Introduction: Add Wireless Charging to Any Phone: Using the LG-V20 As Example
Runner Up in the
If you are like me and plan on keeping your phone for more than 2 years, then your phone must have
- A replaceable battery, because the battery only lasts about 2 years, and
- And wireless charging so you don't wear out the charging port.
Now the easy solution is to add a charging reciever to the back of the phone that just plugs into the USB port. However, that option gets in the way of using the USB port. There may be times when a wireless charging pad is not available or you want to connect the phone to your computer. So I prefer to wire the receiver into the inside of the phone to keep the USB port open.
I added wireless charging to my previous phone, a Galaxy S3, but it is now 5 years old and needs replacing. So I went looking for a new phone. One with good features but still sporting a replaceable battery. My choice was the LG V20. What follows will be a discussion of how I added wireless charging to the V20, but also with general notes for those that may which to try it on their own phone. The concepts are the same, but implementation may vary.
- - - - WARNING: THIS CAN BE DANGEROUS TO THE PHONES HEALTH - - - -
do not do this if you are uncomfortable with any step.
- - - - WARNING: THIS WILL LIKELY VOID YOUR PHONES WARRANTY - - - -
Step 1: Gather the Materials You Will Need
You will need a clean, safe place to work that has good light and no one to disturb your work. You will be handling tiny screws, chemicals and a hot soldering iron. Make sure you have a safe place to stow the soldering iron so you or others will not get burned.
- Tools needed to disassemble your phone. I.e.:Jewelers screwdriver set, etc.
- USB cable that fits your phone. One you don't mind destroying.
- Knife or blade to strip and cut wires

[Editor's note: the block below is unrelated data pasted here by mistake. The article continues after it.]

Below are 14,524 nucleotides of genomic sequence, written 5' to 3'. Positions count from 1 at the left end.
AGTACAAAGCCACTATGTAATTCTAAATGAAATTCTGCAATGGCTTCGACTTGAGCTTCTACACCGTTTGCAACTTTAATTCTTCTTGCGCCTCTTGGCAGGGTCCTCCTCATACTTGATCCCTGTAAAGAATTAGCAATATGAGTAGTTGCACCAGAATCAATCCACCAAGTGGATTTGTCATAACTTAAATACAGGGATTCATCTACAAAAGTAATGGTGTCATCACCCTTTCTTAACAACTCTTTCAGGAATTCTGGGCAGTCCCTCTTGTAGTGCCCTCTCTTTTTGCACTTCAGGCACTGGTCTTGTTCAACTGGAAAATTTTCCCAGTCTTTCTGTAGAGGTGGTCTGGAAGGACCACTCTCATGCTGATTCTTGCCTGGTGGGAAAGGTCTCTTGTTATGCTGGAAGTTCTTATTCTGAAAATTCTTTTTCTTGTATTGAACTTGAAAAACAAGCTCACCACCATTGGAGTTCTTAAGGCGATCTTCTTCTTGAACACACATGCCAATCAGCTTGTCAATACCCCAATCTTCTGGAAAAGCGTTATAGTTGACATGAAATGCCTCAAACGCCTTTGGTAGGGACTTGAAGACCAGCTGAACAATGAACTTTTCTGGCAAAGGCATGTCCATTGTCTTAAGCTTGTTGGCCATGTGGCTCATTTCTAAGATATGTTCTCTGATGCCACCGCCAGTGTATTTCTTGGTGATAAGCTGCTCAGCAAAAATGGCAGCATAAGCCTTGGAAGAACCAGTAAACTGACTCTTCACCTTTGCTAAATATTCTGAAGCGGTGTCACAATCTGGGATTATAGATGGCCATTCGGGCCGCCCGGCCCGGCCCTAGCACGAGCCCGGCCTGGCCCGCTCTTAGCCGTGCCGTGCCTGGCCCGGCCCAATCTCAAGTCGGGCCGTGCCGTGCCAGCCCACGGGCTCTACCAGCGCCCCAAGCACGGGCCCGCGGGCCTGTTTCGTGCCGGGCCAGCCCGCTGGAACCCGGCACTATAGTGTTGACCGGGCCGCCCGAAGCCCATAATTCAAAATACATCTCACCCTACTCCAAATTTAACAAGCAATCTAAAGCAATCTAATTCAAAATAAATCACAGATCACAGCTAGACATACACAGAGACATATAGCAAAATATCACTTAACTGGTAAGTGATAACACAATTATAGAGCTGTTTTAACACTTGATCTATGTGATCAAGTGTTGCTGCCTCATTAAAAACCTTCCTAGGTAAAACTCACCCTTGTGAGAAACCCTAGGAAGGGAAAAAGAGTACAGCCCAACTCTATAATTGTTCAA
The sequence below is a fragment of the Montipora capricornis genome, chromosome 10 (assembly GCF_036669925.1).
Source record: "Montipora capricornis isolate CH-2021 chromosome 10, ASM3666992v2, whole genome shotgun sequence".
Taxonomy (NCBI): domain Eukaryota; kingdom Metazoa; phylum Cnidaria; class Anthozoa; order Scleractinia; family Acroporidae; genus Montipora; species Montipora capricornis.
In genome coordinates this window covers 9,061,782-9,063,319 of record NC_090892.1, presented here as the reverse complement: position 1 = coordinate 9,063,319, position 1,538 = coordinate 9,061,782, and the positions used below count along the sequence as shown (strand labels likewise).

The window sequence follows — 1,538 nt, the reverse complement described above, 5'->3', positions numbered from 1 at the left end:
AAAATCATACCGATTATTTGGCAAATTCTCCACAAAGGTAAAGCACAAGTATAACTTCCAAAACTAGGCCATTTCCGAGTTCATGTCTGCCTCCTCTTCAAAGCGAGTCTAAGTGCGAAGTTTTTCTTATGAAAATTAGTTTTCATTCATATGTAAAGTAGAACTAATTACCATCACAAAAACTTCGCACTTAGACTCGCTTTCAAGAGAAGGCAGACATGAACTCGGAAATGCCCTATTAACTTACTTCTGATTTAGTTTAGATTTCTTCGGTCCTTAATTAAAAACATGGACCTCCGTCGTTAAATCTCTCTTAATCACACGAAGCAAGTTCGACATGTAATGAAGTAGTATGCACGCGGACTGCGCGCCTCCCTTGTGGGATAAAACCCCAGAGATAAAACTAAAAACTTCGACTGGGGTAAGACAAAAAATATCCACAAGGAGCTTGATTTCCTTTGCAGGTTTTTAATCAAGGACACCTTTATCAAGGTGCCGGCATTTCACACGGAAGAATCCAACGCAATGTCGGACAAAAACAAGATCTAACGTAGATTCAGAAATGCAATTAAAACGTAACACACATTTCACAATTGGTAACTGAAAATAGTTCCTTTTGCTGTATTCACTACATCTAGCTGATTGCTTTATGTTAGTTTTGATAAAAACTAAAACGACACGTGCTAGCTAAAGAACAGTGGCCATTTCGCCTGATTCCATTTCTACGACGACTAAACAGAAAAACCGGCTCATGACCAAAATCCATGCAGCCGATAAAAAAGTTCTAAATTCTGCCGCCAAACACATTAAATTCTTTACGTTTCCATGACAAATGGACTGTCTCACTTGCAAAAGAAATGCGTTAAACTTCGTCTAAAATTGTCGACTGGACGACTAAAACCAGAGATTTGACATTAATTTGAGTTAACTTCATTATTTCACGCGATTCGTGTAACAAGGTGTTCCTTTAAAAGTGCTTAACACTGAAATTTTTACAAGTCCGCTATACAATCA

- Possibly a small cutting/grinding tool for shaping plastic and making holes, etc.
Mine would have looked better if I had used one.
- Soldering tools:
- Soldering Iron with VERY FINE TIP.
- Water soluble rosin to help tin the Iron and the wire.
- Rosin core solder, NOT acid core!
- A wet sponge to clean the tip with.
- 90% Isopropel alcohol if you can find it. 70% is probably OK, but use it conservatively.
- Magnification: Head mounted, free standing or an eye-loop. Phones have very tiny parts.
- Lots of guts to do this on a new phone. I was risking quite a bit of money.
Seems like a lot, but each item has a part to play.
Step 2: Get a Charging Transmitter and Receiver
- Qi ("chi") charging is currently the charging standard. There is the regular (5 watts & 1 amp) and now there is a "Fast" option (15 watts & 3 amps). For Fast charging you need both a Fast receiver and transmitter. I opted for the standard since I find that it is adequate for overnight charging and the battery on most phones will last the day under normal use.
Operation and Considerations:
- Wireless charging is nothing but a split transformer, where one half transmits power via a high frequency magnetic field to the receiver side that then rectifies and smooths it to 5 volts DC.
- Many phenomenon (like light) fall off in strength via a squared distance function (Strength / DxD). However, magnetic field strength is a cubed function (Strength / DxDxD). What this means is that the power transfer capability drops off very fast. Therefore, separation between the Transmitter and Receiver must be kept to a minimum, less than about 4 mm. Therefore, large fat and thick cases can make charging next to impossible unless you consider how to get the receiver closer to the transmitter. Receivers built into a phone prevent the use of thick protective cases. Also metal cases prevent the use of a receiver inside the case due to excessive currents in the case that use up the power and overheat the circuits. In my Galaxy S3, I used a thick case but got around it by taping the receiver to the outside of the phone back and removed the inner layer of the two piece case so that the separation was less than 4 mm.
- Note that charging receivers have a special magnetic shield on the back side. This shield helps to keep the material behind the coils from interfering with the magnetic field and thus improving performance. if you decide to expose the receiver coil, do not remove this shield. You also want to make sure the receiver is mounted face out. The outside face will be marked in some way, perhaps as illustrated.